If you have been wondering at all about just how much enmity Dawson had garnered to this point, here's your big tip:

When she refused to identify the names of the people she ate with, Governor Swift tried to fire her for misusing the credit card, and "someone" leaked the story to the press. While the U. S. Attorney's office intervened and saved her job (for the moment), Dawson was now identified in the press as a Grand Jury witness.

Wow. No good deed goes unpunished, I guess!

Do we know what happens to grand jury witnesses in labor racketeering investigations? Well, sometimes, they get
death threats. And that's what happened to Robin Dawson. She received a death threat on March 22, 2002, as she was attending an Oscar party at the Four Seasons Hotel to benefit the Massachusetts 9-11 Fund. Reportedly, officials at the Four Seasons hotel, where the gala was held, beefed up security because of the threat. She reportedly received other threats to her safety and was offered a safe house for her protection.

Now I assume it is purely coincidence and bad karma, but as the old saying goes, bad luck comes in threes, and the third shoe dropped soon after. As the Commonwealth fell into a precipitous budget abyss, budget writers looked for targets, and found one in the Mass Film Office. Four months after Dawson’s life had been threatened as a result of her cooperation with a federal Grand Jury investigating union corruption in the movie business in Massachusetts, legislative budget writers eliminated the Film Office. And there was no one fighting to keep it.

[ ed: Here's one way to spin the story so far: An official who, according to the trade press anyway, is doing a creditable job, seeking to warn her bosses about trouble brewing, "cooperating" with authorities who are attempting to root out corruption, loses her job. I don't believe it.]

Dawson hit the street in late July, 2002, started up the Film Bureau, and generated very
positive publicity immediately.

Around the same time, Drago found his landing spot at the Massachusetts Sports Commission. He set about, almost immediately, to expand the Sports Commission’s mission, and by July of 2003 had succeeded in getting the Legislature to expand the Commission’s mission to include all entertainment -- including movies.

By November of 2004, Drago was named Vice President and Executive Director of Film and Entertainment, with great fanfare. The MSEC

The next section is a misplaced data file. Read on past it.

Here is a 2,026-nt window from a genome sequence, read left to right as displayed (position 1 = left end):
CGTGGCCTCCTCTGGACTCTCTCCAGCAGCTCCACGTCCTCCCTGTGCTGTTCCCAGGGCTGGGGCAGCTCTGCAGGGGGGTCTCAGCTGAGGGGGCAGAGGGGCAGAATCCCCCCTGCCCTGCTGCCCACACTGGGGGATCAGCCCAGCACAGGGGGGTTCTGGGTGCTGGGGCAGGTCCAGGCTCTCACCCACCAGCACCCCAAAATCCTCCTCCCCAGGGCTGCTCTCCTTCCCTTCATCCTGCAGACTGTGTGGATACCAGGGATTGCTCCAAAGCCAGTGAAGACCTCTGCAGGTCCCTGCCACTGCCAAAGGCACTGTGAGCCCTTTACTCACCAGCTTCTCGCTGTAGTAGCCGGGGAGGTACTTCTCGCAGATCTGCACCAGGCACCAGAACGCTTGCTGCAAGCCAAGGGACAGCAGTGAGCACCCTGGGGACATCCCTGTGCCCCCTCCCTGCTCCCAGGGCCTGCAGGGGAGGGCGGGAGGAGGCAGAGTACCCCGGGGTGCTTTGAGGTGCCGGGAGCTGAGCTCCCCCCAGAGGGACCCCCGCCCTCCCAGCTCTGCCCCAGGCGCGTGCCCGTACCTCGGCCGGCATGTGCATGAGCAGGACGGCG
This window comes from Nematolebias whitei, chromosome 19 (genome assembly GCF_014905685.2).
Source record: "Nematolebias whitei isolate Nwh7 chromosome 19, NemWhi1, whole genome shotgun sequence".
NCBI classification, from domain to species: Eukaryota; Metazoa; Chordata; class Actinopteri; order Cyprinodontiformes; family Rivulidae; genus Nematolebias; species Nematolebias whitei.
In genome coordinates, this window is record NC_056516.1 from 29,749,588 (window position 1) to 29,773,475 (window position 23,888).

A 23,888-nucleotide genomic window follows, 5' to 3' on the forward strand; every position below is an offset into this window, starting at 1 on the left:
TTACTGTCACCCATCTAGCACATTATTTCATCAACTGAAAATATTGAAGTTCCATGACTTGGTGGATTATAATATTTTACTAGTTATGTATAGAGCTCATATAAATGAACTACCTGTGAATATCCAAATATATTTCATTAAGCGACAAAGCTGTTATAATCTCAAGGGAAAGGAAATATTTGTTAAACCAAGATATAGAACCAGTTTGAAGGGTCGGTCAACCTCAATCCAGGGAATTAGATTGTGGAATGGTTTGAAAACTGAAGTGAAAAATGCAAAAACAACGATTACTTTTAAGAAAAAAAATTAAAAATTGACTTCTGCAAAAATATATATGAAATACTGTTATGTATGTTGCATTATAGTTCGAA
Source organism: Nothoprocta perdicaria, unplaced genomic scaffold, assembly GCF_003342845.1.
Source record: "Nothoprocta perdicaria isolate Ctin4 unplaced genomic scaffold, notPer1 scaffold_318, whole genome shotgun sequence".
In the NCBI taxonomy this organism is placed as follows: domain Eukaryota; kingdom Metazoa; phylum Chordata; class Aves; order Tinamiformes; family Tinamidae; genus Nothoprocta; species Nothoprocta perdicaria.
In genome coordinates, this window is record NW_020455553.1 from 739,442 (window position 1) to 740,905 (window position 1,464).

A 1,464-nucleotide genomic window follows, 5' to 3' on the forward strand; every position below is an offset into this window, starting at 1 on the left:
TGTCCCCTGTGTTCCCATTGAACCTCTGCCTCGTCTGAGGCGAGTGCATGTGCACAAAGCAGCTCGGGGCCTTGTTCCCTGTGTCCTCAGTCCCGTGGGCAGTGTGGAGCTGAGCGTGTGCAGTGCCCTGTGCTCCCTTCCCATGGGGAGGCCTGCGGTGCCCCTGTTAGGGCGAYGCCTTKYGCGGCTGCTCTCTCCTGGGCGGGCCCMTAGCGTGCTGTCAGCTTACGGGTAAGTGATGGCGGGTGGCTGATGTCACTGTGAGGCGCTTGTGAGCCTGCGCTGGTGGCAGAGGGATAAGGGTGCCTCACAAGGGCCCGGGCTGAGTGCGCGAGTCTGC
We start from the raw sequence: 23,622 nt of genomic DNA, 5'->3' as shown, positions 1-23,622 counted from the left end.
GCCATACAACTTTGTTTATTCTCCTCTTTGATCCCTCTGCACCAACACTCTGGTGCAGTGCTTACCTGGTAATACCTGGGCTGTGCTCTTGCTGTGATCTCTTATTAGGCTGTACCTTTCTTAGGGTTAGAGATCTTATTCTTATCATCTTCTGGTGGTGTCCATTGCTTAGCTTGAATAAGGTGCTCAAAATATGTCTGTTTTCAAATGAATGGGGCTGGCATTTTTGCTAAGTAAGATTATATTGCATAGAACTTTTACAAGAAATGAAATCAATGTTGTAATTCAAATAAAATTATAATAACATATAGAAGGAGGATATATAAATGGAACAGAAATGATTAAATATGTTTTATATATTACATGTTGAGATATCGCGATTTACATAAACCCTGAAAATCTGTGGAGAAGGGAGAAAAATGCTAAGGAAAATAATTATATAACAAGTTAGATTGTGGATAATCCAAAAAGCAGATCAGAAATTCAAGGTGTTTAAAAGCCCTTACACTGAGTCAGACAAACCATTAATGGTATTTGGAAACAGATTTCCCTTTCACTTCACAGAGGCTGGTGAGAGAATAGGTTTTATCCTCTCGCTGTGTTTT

press release announcing his promotion was replete with quotes of high praise from Governor Romney, Senate President Travaglini, and House Speaker DiMasi:

"It is vital that Massachusetts be a leader in attracting major sporting events, films,
and other entertainment projects which have a significant positive financial impact on our
state and local economies," said Governor Mitt Romney. "I am confident the focused
emphasis on film and entertainment, as part of the Massachusetts Sports & Entertainment
Commission's overall mission, will yield positive results. From an economic impact
standpoint, it is a growth area for the Commonwealth and so we support and encourage the
Commission's ongoing film and entertainment efforts."

"Mark is the ideal person to spearhead the Commonwealth's efforts to secure world-class
film and entertainment projects for Massachusetts," said Mass. State Senate President
Robert Travaglini. "His leadership and proven ability make him the perfect choice for
this position."

"Mark is a dedicated public servant who can help Massachusetts capitalize on the
tremendous economic opportunities in film and entertainment," said Mass. Speaker of the
House Salvatore DiMasi. "We are excited about the potential economic spin-off created by
the MSEC and look forward to Mark leading the film and entertainment division of the
organization, as he continues to reestablish the Commonwealth as the rising star of the
entertainment world."

MSEC's press release should have signalled to Dawson that she had no support left on the Hill. But not only did she not blink, she did what any self-respecting, bare-knuckles Massachusetts political insider with no remaining support does --- she tossed a bomb. But first...
She started her own operation and cranked up her public relations front:
Movie Maker 2004 Magazine named Boston the Third Best City in the U.S. in which to film, putting the praise directly on Dawson:

“It might seem quite a feat to go from nowhere on this list to number three. But if any city has proven that the dedication of just a few hard-working individuals can pay off, it’s Boston.